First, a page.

Referring to FIGS. 2A and 2B, the first metal layers 11 extend in parallel to each other in a first direction. The second metal layers 15 extend in parallel to each other in a second direction, which is substantially perpendicular to the first direction. The single first metal layer 11 and the single second metal layer 15 have a single crossing point, where a single MTJ cell “C” is positioned. The plural first metal layers 11 and the plural second metal layers 15 have an array of crossing points where plural MTJ cells “C” are provided. In the present example, the first metal layers 11 serve as word lines and the second metal layers 15 serve as bit lines. It is understood that the first and second metal layers 11, 15 may comprise any bus or conductive line. A particular one of the plural MTJ cells “C” may be selected for read or write operations by selecting the corresponding word line and bit line. The first and second metal layers 11, 15 may be used to perform read and write operations on the memory cells.

The write operation may be accomplished as follows. One of the word lines 11 and one of the bit lines 15 are selected. A first write current Isw is applied to the selected word line 11 s. A first magnetic field Msw is generated around the selected word line 11 s. The first write current Isw has a predetermined current value and a predetermined direction. A second write current Isb is applied to the selected bit line 15 s. The second write current Isb has a predetermined current value and a predetermined direction. A second magnetic field Msb is generated around the selected bit line 15 s. As a result, a superimposed magnetic field of both the first and second magnetic field Msw and Msb is applied to the crossing point of the selected word line 11 s and the selected bit line 15 s. The selected MTJ cell “Cs” is positioned at the crossing point of the selected word line 11 s and the selected bit line 15 s, for which reason the selected MTJ cell “Cs” is applied with the superimposed magnetic field. The free layer 14 of the selected MTJ cell “Cs” is also applied with the superimposed magnetic field, whereby magnetic domains of the free layer 14 become ordered in a first direction, for example, in a direction parallel to the magnetization direction of the pinned layer 12. As a result, the selected MTJ cell “Cs” stores a binary digit data “0”.

If the first write current Isw or second write current Isb changes its current direction to an opposite direction, the direction of the magnetic field is inverted and the direction of the superimposed magnetic field is changed by approximately 90 degrees. As a result, the magnetic domains of the free layer 14 become ordered in a second direction, for example, in a direction anti-parallel to the magnetization direction of the pinned layer 12. As a result, the selected MTJ cell “Cs” stores a binary digit “1”.

The read operation is accomplished as follows. One of the word lines 11 and one of the bit lines 15 are selected. A potential difference is applied between the selected word line 11 s and the selected bit line 15 s for measuring a current value to detect a resistance value of the selected memory cell “Cs” to the tunneling current. Namely, a predetermined potential difference or a predetermined voltage is applied to the selected word line 11 s and the selected bit line 15 s to provide a tunneling current from the pinned layer 12 through the insulating layer 13 to the free layer 14 of the selected memory cell “Cs”. This tunneling current varies depending on the variable electrical resistance of the insulating layer 13 due to the tunneling magnetoresistance effect. The binary digit data can be detected from the selected memory cell “Cs” by detecting the variation in the tunneling current.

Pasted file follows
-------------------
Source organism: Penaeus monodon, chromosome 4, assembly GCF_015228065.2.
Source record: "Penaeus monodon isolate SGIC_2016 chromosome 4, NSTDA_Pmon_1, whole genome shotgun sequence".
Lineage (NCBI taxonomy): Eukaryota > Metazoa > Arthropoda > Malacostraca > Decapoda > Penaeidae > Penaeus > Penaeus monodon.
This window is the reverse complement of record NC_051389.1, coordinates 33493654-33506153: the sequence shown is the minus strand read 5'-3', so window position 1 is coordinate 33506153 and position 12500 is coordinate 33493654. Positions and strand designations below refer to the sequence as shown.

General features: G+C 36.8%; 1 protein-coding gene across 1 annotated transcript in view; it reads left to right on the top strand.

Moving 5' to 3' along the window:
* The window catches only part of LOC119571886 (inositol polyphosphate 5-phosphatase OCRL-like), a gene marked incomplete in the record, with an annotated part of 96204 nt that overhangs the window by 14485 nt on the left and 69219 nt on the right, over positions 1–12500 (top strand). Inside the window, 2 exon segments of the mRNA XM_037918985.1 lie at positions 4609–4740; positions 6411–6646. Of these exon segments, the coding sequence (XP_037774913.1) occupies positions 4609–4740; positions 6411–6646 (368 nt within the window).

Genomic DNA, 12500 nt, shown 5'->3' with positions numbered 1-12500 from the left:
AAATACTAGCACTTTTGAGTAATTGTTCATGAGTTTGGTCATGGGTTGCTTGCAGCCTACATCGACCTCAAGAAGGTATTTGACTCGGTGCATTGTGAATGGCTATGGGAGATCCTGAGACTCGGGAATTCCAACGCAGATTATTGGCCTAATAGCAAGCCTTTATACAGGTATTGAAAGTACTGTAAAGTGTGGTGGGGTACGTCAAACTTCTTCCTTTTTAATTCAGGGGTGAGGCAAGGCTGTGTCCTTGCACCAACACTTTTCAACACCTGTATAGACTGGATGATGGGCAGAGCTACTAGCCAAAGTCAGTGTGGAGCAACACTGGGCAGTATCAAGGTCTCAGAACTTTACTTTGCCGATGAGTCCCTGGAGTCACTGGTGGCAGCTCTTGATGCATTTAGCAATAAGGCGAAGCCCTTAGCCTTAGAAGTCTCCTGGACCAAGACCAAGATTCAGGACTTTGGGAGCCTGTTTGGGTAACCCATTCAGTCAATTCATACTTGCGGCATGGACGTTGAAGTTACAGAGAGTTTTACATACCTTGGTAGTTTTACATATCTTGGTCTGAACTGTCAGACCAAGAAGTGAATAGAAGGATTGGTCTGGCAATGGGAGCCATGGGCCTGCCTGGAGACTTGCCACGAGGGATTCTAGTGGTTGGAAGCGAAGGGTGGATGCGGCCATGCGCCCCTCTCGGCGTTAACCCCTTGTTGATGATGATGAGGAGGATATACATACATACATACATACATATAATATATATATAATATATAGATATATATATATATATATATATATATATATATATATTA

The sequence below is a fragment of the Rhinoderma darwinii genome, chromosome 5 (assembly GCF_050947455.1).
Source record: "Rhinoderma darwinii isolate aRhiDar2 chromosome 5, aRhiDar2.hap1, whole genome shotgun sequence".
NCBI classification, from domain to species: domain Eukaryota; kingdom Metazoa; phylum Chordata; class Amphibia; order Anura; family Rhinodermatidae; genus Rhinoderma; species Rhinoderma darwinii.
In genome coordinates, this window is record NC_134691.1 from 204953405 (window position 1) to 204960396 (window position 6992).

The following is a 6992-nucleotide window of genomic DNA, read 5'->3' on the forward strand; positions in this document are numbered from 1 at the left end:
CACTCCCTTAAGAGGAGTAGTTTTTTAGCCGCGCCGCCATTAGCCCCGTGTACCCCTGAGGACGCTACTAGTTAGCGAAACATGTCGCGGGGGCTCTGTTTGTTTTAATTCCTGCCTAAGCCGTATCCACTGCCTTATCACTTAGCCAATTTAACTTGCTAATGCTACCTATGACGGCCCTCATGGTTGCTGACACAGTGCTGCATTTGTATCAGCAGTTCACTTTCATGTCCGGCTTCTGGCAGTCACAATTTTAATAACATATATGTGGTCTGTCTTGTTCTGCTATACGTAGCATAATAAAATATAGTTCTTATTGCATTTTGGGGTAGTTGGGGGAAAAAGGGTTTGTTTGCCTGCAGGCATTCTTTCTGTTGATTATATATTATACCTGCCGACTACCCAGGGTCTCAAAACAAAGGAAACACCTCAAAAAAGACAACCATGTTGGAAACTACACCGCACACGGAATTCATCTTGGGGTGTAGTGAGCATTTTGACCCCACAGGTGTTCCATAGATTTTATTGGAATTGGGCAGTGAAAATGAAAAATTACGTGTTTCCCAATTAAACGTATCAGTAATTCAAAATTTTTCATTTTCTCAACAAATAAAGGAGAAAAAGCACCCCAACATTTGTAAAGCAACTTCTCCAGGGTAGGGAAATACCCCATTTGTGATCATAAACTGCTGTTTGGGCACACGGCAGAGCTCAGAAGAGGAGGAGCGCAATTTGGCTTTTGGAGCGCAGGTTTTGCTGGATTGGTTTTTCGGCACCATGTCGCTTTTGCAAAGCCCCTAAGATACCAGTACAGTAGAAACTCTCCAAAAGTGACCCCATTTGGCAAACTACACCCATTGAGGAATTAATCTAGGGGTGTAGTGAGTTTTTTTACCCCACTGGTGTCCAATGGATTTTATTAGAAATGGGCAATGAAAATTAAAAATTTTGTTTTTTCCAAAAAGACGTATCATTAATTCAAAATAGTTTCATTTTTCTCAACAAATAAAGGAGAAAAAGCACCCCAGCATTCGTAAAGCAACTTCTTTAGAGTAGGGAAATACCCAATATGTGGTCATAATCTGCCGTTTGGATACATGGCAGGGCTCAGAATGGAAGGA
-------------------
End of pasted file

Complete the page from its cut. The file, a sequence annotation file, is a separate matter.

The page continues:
Referring to FIG. 3, a typical array structure of MTJ cells in the MRAM is illustrated. An array 21 includes 2 m word lines (W1, W2, W3, - - - Wm, Wm+1, - - - , W2 m) and 2 n bit lines (B1, B2, B3, - - - Bn, Bn+1, - - - , B2 n) as well as 2 m×2 n MTJ cells (C11, C12, - - - , C2 m 2 n) which are positioned at crossing points of the word and bit lines. A word line Wig and a bit line Bj are selected to select a MTJ cell Cij positioned at the crossing point between the selected word line Wi and the selected bit line Bj for read or write operation as described above.

Referring to FIG. 4, a cross point array 40 having a plurality of magnetic tunnel junction (MTJ) memory cells 41 is illustrated. The cross point array 40 includes “n” row lines 42 (also referred to as word lines) and “m” column lines 43 (also referred to as bit lines) that are substantially perpendicular to, and pass over (or under), the row lines 42. An MTJ memory cell 41 is located at an intersecting region of a row line 42 and a column line 43. The memory cell 41 is an MTJ connected in series between a row line 42 and a column line 43.